But if you uphold the right to boycott, you necessarily need to uphold the right to counter-boycott.
The academic boycott of Israel, part of the broader Boycott Divestment and Sanctions (BDS) movement, has been endorsed by approximately 1400 university and college faculty members in the U.S. alone.
So far, the only major academic association to endorse the academic boycott was the American Studies Association (December 2013), though there have been failed attempts at the American Anthropological Association, the Modern Language Association, the American Historical Association and other major organizations.
The effort never ceases, and you can expect a new round of attempts this coming fall and winter during annual meetings. There also have been attempts to get student governments to adopt the boycott.
The BDS academic boycott is sweeping in scope and reach, affecting both institutions and individuals. It not only violates the academic freedom of students and faculty, it also is a means of silencing speech on campus. You can read the details here.
The boycott also is anti-Semitic, both historically (being declared at the anti-Semitic 2001 Durban Conference), and because it uniquely targets Israel because it is majority Jewish. There is no movement to boycott majority Muslim countries that have far worse records on academic freedom and human rights, such as Turkey. As Alan Dershowitz accurately put it, the boycott of Israel is not the starting point, it is the starting and ending point.
The AAA adoption of the academic boycott was rejected by over 250 university presidents and numerous major university associations.
Among the groups rejecting the academic boycott was the American Association of University Professors (AAUP):
The AAUP today released a statement on the vote announced this morning by the membership of the American Studies Association (ASA) to endorse an academic boycott of Israel. While the AAUP takes no position on the Israeli-Palestinian conflict, we have opposed all academic boycotts in principle since 2005 when we published our report On Academic Boycotts.
In an Open Letter to AAA members, AAUP argued that the academic boycott was a violation of academic freedom, and provided in part:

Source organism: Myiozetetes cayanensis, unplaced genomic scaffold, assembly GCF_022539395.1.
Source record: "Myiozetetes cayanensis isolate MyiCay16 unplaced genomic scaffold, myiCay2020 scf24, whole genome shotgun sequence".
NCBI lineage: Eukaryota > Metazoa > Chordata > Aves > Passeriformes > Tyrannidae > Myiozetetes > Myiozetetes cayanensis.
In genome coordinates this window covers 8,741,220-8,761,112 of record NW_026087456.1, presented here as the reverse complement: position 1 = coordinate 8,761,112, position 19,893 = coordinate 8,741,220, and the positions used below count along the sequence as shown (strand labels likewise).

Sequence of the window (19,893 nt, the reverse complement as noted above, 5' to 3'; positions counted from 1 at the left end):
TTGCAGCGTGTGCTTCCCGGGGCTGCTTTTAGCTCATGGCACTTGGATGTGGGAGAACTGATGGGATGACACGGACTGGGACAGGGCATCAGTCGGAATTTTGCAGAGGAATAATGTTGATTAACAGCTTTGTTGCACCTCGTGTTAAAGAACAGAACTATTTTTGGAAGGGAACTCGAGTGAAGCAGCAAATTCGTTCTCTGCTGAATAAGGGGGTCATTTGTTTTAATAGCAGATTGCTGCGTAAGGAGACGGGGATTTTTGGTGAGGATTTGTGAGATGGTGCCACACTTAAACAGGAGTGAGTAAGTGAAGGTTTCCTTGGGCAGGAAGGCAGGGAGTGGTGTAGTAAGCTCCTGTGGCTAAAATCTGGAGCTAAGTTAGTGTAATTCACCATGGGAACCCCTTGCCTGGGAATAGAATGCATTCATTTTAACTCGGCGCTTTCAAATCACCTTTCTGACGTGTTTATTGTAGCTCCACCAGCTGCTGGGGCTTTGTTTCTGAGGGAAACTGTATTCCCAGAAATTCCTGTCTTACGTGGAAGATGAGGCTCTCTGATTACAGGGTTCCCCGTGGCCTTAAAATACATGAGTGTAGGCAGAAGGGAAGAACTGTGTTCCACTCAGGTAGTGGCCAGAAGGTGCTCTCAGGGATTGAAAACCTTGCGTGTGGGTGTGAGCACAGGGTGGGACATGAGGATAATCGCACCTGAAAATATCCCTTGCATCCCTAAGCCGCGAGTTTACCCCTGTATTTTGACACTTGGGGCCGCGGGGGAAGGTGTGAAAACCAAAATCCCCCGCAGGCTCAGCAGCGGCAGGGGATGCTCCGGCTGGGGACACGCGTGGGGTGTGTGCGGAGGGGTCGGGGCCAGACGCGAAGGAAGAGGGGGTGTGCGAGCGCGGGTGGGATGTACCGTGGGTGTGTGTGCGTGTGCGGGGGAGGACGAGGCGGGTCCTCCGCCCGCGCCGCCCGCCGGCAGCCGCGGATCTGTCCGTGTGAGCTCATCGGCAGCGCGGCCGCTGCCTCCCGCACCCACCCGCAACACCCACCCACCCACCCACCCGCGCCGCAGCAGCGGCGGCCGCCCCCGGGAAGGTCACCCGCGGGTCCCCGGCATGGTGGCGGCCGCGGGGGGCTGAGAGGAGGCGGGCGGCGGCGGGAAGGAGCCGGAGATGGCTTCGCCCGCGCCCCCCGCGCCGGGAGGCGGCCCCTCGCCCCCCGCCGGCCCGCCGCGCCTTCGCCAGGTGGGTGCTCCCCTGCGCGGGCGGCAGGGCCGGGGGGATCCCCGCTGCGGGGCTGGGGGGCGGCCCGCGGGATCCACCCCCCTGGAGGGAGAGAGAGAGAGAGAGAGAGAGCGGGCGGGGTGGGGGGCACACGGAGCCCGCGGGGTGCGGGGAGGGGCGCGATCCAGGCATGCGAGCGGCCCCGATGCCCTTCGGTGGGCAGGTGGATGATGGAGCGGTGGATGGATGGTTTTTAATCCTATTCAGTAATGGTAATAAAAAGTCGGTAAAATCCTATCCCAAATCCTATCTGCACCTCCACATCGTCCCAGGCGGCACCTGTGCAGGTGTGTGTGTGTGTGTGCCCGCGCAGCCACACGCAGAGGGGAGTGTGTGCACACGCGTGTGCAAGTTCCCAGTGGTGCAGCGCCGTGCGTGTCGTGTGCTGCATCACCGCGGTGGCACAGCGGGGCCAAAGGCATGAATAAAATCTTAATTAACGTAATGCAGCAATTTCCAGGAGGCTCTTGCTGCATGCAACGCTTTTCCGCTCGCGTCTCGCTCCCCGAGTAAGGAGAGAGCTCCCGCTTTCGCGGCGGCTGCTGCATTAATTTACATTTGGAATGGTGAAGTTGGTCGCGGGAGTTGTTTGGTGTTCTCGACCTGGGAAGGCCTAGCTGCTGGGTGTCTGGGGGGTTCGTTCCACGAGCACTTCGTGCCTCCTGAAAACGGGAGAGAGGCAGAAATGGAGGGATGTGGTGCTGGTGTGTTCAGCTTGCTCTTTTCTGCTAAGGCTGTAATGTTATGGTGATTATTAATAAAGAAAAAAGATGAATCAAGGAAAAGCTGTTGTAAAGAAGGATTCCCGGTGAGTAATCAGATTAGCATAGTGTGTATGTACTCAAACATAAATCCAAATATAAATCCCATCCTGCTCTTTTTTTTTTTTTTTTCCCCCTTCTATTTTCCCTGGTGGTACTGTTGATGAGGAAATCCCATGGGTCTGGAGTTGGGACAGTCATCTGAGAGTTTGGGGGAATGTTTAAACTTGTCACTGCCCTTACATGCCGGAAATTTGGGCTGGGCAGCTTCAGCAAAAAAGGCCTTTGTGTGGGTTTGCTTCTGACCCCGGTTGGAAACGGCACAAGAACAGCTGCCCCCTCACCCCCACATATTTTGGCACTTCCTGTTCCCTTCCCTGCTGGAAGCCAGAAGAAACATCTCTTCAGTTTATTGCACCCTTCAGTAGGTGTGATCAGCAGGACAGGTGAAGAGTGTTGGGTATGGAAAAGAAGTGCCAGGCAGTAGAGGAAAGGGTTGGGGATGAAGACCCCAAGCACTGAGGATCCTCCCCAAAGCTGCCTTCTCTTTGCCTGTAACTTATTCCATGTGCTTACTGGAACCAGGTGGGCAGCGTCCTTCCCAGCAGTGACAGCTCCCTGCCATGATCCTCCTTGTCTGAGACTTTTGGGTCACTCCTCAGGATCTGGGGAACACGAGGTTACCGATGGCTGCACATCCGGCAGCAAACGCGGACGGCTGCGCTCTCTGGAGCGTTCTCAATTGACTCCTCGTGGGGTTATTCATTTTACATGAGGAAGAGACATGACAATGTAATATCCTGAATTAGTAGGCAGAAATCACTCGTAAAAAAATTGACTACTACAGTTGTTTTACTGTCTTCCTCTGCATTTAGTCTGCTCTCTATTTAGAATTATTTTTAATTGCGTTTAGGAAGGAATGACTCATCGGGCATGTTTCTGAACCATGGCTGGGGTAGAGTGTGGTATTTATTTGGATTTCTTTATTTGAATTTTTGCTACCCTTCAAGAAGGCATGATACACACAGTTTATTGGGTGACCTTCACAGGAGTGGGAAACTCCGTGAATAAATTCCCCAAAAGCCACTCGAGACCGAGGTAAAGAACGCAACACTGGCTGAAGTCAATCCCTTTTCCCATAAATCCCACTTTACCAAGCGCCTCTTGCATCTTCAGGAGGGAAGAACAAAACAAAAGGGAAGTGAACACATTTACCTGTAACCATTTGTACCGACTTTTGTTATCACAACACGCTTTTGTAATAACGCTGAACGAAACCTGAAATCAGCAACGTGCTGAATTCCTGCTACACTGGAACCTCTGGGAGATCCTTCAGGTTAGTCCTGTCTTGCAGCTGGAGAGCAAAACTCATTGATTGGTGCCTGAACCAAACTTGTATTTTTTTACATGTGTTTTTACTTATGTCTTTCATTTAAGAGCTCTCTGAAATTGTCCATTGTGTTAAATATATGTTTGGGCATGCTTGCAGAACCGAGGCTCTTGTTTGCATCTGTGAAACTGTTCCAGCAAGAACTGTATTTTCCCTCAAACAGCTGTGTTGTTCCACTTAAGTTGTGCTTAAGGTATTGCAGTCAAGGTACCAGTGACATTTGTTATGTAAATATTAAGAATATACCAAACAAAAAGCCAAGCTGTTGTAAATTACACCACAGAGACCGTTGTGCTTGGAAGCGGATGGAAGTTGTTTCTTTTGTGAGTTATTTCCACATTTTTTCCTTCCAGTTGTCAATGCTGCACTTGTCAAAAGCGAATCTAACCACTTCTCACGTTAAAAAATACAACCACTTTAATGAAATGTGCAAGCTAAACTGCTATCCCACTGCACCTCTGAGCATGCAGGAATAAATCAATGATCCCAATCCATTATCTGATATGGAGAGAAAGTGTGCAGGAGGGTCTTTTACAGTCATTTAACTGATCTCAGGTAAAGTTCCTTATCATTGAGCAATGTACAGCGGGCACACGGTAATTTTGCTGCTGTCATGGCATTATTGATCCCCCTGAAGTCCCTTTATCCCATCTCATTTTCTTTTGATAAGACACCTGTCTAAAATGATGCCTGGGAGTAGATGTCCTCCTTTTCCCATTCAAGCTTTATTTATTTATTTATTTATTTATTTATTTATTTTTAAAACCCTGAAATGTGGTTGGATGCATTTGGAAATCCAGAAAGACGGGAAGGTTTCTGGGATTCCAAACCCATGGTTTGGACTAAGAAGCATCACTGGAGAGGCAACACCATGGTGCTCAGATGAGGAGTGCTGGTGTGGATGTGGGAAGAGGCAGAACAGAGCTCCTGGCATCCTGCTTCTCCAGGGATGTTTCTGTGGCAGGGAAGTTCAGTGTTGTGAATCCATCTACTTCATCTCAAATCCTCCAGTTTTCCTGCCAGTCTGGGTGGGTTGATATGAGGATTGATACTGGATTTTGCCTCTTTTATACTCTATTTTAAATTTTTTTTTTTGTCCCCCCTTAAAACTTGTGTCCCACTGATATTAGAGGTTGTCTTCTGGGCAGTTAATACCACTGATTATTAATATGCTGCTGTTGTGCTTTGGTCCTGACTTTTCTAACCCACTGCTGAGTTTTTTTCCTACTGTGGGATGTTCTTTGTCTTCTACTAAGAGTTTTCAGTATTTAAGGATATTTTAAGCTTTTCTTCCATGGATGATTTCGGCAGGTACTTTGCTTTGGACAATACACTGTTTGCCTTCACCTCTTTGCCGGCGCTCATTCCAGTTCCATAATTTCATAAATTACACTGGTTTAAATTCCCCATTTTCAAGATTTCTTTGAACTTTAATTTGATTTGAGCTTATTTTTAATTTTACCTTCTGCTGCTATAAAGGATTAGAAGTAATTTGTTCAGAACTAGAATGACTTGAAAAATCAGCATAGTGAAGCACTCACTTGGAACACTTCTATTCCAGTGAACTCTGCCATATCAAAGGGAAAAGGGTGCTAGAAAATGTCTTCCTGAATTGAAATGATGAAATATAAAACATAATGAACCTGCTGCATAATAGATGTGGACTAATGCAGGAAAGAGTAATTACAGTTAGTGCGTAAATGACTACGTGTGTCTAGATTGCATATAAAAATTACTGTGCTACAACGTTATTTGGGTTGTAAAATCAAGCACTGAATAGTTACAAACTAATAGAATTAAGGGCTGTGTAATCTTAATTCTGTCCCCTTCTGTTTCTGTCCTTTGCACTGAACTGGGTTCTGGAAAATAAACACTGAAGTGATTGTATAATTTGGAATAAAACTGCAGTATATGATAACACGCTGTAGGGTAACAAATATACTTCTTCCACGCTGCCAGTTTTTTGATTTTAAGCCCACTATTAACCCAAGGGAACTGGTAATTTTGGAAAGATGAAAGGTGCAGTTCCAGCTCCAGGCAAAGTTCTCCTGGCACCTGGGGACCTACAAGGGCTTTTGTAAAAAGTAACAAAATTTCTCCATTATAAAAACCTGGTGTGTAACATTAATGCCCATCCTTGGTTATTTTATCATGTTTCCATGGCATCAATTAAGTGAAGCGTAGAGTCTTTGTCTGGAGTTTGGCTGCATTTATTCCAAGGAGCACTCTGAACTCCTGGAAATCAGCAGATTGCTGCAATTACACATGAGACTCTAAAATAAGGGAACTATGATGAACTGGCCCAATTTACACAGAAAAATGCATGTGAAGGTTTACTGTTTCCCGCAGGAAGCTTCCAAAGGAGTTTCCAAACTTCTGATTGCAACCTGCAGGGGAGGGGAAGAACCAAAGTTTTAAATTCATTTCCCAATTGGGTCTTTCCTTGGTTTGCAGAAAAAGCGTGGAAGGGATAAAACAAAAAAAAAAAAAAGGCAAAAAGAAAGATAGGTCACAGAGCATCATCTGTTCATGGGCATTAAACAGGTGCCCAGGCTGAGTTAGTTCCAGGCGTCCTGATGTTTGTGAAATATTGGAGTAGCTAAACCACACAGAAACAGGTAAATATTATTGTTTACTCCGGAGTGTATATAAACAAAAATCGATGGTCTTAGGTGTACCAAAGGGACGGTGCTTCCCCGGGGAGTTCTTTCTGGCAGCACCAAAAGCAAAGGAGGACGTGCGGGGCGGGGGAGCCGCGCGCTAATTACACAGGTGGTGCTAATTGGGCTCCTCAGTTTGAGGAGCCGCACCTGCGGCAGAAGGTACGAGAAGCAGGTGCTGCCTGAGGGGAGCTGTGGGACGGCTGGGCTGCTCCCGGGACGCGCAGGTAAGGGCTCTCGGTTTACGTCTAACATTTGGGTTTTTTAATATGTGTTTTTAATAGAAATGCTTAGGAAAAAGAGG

1.In view of the Association’s long-standing commitment to the free exchange of
ideas, we oppose academic boycotts.
2. On the same grounds, we recommend that other academic associations oppose
academic boycotts. We urge that they seek alternative means, less inimical to the
principle of academic freedom, to pursue their concerns.
3. We especially oppose selective academic boycotts that entail an ideological litmus
test. We understand that such selective boycotts may be intended to preserve
academic exchange with those more open to the views of boycott proponents, but
we cannot endorse the use of political or religious views as a test of eligibility for
participation in the academic community. ***
Israel has taken steps against the boycotters, as have some American states. There are court challenges to some of the state measures, but I expect them to survive in some form (just as the anti-boycott legislation of the 1970s directed at the Arab League boycott of Israel survives to this day.)
AAUP is trying to stake out a consistent principled position. While I don’t agree with its verbiage, AAUP issued today a Statement On Anti-BDS Legislation and Universities, which reads in part:
The American Association of University Professors does not endorse BDS. We take no position on the Israeli-Palestinian conflict nor on calls for divestment or economic sanctions. But we oppose all academic boycotts, including an academic boycott of Israel, on the grounds that such boycotts violate the principles of academic freedom and the free exchange of ideas for which our organization has stood for over one- hundred years. We believe that academic freedom ought not to be subordinated to political exigency; there will always be compelling political causes that will challenge the ideal of free and open scholarly exchange.
It is precisely for this reason that our opposition to BDS is matched as resolutely by our opposition to these pledges, which are nothing short of an attempt to limit freedom of speech and belief. Indeed, they conjure the specter of loyalty and disclaimer oaths, mainstays of McCarthyism. The right of individuals to engage in political boycotts, and to come together collectively to support a boycott, has a long and storied history in American civil protests. At colleges and universities especially, where reasoned disagreement and debate should be the order of the day, demands that faculty and students forswear support for a peaceful protest are repugnant.